By Gabrielle Carrero
The coronavirus is emptying America’s cupboards. Growing food insecurity is making more people wonder where their next meal will come from.
Income disruption and limited access or availability of food at grocery stores are only a few reasons why families and individuals are experiencing it for the first time. Meanwhile, many that were already living with food insecurity are feeling added pressure.
Agencies can help by understanding vulnerabilities in local communities, including where food deserts are.
It is also helpful to employ sensitive screening questionnaires to detect who might be food insecure and connect people experiencing food insecurity with sources of nutritious food.
Training your team to increase outreach efforts to connect those in need to food will ease the burden individuals and families are going through.
Using community outreach and engagement strategies for food insecurity might include talking to local groups, using local media and social media to promote food resources, or appearing at community events to do demonstrations and build linkages.
What Food Insecurity Is
Reviewing the background of food insecurity, causes, consequences, and responses prior to COVID-19 offers some insight into the complex environments people need to navigate to keep nutritious food on the table.
The United States Department of Agriculture (USDA) defines food insecurity as “a household-level economic and social condition of limited or uncertain access to adequate food.”
“Adequate food” here means safe and healthy food—not something like a candy bar for dinner.
Fewer than 1 in 10 US adults and adolescents eat enough fruits and vegetables. – CDC
The USDA reported that 37.2 million people were in food-insecure households in 2018. They also found that food insecurity happens in episodes averaging seven months to a year. That number is expected to rise hugely this year.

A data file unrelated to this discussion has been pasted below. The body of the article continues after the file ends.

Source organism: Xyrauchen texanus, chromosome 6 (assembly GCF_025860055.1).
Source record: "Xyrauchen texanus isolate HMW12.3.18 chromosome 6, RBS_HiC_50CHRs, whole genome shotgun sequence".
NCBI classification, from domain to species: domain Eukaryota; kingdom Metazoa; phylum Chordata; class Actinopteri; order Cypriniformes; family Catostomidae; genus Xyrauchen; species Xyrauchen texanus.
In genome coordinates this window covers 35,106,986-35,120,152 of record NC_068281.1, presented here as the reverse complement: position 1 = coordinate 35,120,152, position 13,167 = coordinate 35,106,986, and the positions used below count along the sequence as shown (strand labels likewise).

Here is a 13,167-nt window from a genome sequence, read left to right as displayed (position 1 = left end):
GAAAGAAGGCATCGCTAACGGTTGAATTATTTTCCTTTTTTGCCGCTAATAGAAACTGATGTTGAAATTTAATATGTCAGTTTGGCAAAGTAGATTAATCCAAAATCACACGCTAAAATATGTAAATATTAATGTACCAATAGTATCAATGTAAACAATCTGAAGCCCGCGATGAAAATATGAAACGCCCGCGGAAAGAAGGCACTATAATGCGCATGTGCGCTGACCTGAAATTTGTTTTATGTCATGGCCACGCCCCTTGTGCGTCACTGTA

Source: Global Food Security Program, Center for Strategic & International Studies
People in food insecure households are more likely to suffer from hunger and the health issues associated with poor nutrition and diet like diabetes, cardiovascular disease, and obesity.
Children with a lack of food or poor nutrition harms their healthy growth, cognitive and social development, educational achievements, and mental health. Similarly, the health of the elderly can decline from little or unhealthy food.
“These groups are more at risk primarily because of a lack of money to buy food,” says Elizabeth Kimball, who manages the Healthy Eating, Active Living Program at Public Health – Seattle & King County. “It’s not because a person is disabled but because most likely they cannot work, have high medical bills, or live on a fixed income.”
Kimball is leading the King County Healthcare and Food Insecurity Learning Network, a Community of Practice whose goal is to eliminate food insecurity and improve health. The group is developing an online training to facilitate screening for food insecurity in communities.
“We don’t want to perpetuate stereotypes or prejudice by saying that people of color are more likely to be poor without saying how society contributed – otherwise people may assume that it is the fault of people of color for being poor,” she says.
Root Causes of Food Insecurity: Disparities and Discrimination
According to a 2014 Hunger Report by Research Triangle Institute (RIT), food insecurity doesn’t hit all sectors of society the same. People from low-socioeconomic status, racial or ethnic minority groups, single-parent households, and households that include persons with disabilities are more likely to be at risk.
The reason is pretty simple: lack of money. For example, if someone is disabled, it’s harder for them to find work or they might have high medical bills. Living on a fixed income means less money for everything, including food.
“You cannot take on poverty and hunger without taking on historical and contemporary discrimination,” Dr. Mariana Chilton, a professor of public health at Drexel University’s Center for Hunger-Free Communities, said in an article for The Nation.
This comes from a study that says it’s impossible to deal with food insecurity–like all health disparities–without taking on structural racism.